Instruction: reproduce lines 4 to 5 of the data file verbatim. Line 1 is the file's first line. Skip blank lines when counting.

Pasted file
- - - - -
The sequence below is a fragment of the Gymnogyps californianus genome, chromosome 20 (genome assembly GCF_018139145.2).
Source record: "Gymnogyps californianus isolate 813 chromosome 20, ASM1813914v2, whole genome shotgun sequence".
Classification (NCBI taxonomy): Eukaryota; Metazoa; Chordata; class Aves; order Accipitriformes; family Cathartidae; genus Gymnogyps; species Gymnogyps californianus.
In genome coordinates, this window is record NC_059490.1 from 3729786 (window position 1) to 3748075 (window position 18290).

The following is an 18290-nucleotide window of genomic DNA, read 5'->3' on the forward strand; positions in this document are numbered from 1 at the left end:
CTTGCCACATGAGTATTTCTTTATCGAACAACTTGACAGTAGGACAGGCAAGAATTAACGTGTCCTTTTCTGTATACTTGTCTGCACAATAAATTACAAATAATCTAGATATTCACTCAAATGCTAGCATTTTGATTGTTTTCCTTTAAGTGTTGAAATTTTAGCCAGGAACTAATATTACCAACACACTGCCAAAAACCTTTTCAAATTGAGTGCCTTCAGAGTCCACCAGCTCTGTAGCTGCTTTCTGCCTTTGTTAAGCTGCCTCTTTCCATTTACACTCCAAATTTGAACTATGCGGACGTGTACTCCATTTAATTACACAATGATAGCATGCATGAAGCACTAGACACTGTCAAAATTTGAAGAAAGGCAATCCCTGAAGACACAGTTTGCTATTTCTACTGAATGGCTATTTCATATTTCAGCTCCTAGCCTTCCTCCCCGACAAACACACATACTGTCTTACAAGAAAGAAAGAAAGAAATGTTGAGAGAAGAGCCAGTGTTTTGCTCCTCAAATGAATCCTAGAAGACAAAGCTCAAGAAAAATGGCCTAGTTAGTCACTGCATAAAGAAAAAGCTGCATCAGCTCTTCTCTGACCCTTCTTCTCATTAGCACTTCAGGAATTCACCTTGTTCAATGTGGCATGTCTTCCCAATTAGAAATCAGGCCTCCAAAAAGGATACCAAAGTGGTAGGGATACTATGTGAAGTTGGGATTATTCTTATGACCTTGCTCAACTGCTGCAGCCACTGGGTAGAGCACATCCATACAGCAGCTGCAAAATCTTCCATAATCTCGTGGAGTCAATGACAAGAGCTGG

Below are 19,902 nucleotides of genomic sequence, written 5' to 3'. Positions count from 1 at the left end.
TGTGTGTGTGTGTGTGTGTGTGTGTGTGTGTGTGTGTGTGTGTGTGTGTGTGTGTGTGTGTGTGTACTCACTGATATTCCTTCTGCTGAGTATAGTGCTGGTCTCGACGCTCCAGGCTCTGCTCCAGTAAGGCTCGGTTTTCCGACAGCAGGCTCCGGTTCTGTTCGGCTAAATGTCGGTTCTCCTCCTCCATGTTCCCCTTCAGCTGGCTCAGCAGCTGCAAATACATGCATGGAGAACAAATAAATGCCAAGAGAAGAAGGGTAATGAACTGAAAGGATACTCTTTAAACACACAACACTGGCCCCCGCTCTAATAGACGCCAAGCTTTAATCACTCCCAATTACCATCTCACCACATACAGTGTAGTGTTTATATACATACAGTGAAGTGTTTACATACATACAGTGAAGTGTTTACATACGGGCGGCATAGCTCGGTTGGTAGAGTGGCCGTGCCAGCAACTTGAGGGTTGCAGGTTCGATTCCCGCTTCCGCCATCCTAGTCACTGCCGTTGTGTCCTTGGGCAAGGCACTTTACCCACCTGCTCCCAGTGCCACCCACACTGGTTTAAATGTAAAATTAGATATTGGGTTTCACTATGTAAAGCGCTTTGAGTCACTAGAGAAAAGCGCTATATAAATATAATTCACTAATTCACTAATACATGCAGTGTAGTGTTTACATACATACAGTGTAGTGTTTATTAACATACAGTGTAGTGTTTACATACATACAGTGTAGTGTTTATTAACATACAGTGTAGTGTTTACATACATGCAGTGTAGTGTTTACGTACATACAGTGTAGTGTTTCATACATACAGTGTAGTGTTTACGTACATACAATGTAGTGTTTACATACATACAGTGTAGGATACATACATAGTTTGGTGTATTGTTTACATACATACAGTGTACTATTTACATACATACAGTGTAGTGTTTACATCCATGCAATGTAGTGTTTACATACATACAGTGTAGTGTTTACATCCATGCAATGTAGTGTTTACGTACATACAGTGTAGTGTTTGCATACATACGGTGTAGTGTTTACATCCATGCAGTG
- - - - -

In genome coordinates, this window is record NC_059490.1 from 3729786 (window position 1) to 3748075 (window position 18290).

The following is an 18290-nucleotide window of genomic DNA, read 5'->3' on the forward strand; positions in this document are numbered from 1 at the left end: